Not only do I collaborate with a lot of violists, I was once a violist myself. Although I had gone to viola juries, played in the orchestra, and even entered viola competitions, I knew that playing viola was not to be my primary voice. I ultimately decided to pursue piano studies professionally but am grateful for the unique perspective my early years on viola gave me. The musical gestures a string instrument can do, such as making slides, drawing legato passages, sustaining after the initiation of sound, and the ability to increase and decrease the volume of a sustained note; those are things I miss in playing piano.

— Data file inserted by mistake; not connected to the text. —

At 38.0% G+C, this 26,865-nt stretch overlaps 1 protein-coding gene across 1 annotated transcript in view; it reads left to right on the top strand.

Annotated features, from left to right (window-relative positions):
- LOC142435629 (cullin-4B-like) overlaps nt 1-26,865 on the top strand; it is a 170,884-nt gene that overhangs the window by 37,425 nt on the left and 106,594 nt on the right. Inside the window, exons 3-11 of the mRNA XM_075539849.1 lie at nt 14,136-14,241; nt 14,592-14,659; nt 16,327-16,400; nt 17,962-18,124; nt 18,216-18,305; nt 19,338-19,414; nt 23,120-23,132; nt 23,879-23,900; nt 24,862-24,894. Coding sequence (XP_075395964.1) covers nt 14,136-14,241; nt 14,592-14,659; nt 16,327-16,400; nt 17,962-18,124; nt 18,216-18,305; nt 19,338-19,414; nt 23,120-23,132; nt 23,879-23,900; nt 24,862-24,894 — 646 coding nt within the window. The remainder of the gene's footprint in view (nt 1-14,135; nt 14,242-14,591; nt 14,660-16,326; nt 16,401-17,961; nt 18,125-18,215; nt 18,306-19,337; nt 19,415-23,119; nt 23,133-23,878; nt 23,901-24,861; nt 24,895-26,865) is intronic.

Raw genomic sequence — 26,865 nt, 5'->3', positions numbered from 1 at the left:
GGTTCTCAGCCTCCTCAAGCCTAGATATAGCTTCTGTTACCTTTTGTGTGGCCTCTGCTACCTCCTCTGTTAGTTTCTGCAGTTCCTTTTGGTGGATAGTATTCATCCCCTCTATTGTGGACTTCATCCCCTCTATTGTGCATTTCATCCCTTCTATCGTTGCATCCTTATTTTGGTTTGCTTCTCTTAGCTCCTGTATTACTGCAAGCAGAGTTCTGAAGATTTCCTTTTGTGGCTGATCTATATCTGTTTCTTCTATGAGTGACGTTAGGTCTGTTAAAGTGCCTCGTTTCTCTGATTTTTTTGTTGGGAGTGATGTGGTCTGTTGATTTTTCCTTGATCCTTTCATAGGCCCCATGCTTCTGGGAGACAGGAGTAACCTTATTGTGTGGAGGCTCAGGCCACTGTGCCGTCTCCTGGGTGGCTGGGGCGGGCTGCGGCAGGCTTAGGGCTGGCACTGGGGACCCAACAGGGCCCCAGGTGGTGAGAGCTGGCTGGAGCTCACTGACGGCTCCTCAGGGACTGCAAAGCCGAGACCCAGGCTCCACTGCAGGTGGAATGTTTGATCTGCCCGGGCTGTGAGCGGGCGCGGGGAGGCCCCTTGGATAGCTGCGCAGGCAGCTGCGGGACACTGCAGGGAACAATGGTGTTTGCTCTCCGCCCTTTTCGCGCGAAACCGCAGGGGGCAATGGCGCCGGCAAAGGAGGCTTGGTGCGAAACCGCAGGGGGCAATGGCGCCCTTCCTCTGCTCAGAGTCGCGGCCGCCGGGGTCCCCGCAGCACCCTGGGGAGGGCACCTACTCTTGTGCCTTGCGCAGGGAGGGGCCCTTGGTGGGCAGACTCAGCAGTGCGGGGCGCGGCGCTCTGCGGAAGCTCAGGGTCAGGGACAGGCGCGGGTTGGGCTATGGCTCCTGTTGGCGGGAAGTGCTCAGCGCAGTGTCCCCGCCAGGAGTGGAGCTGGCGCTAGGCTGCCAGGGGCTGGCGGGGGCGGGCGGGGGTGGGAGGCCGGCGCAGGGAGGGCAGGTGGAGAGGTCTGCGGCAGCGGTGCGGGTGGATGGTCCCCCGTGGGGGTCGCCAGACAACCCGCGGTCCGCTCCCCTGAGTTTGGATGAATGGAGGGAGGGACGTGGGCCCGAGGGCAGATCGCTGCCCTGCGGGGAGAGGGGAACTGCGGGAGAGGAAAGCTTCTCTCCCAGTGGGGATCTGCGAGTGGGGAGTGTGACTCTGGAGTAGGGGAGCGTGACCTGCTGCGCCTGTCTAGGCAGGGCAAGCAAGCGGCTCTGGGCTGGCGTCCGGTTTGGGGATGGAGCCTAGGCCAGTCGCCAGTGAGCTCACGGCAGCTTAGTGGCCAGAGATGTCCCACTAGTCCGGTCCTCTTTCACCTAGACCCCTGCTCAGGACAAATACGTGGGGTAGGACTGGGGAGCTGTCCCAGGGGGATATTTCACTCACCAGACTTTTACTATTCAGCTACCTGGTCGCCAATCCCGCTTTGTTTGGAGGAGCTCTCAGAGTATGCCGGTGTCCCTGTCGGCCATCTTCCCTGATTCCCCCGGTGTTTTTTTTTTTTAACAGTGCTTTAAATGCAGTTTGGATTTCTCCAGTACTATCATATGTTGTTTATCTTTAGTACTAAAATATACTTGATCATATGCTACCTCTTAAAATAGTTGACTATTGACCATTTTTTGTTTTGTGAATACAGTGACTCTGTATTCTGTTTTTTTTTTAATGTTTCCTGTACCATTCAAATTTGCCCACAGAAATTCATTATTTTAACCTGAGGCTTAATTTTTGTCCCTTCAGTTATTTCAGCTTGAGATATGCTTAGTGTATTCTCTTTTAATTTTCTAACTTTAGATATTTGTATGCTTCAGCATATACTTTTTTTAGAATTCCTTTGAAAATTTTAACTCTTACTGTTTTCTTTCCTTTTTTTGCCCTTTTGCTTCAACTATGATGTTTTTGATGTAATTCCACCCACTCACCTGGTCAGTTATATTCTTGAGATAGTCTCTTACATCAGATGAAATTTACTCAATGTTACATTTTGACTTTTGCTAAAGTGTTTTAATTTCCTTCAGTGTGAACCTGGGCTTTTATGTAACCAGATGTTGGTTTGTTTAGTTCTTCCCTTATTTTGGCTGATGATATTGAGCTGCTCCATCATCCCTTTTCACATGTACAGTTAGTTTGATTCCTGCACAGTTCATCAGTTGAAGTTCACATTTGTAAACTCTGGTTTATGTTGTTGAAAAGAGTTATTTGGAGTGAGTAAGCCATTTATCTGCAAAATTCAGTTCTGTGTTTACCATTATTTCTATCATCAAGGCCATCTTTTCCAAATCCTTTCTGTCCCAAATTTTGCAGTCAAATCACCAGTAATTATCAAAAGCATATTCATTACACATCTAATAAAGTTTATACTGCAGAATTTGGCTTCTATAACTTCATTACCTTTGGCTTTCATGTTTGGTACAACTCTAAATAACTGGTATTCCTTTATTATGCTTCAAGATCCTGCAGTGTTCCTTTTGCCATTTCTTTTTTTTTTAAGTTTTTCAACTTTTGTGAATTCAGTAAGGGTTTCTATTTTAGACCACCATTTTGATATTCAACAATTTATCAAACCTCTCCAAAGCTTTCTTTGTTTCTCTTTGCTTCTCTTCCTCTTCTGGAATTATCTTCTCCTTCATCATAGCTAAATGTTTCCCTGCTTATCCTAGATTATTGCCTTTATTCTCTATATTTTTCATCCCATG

For the past 15 years, I’ve been working as a collaborative pianist at The Juilliard School and have been exposed to many different styles of playing, and many different approaches to viola pedagogy. While I firmly believe there is not a “right” or “wrong” way to go in music performance, I have realized over the years there are some rather universal issues that come up in almost any collaboration between a violist and a pianist. As a pianist, I must approach collaboration with a violist differently than with violinist or cellist. Likewise, I think there are several ways in which a violist can prepare him or herself in order to maximize the efficiency of a rehearsal with a pianist. This is what I am hoping to discuss today. I hope that by sharing some insights from my own experiences I will be able to offer helpful suggestions for productive – and FUN – viola/piano collaboration.
Viola and Piano Collaboration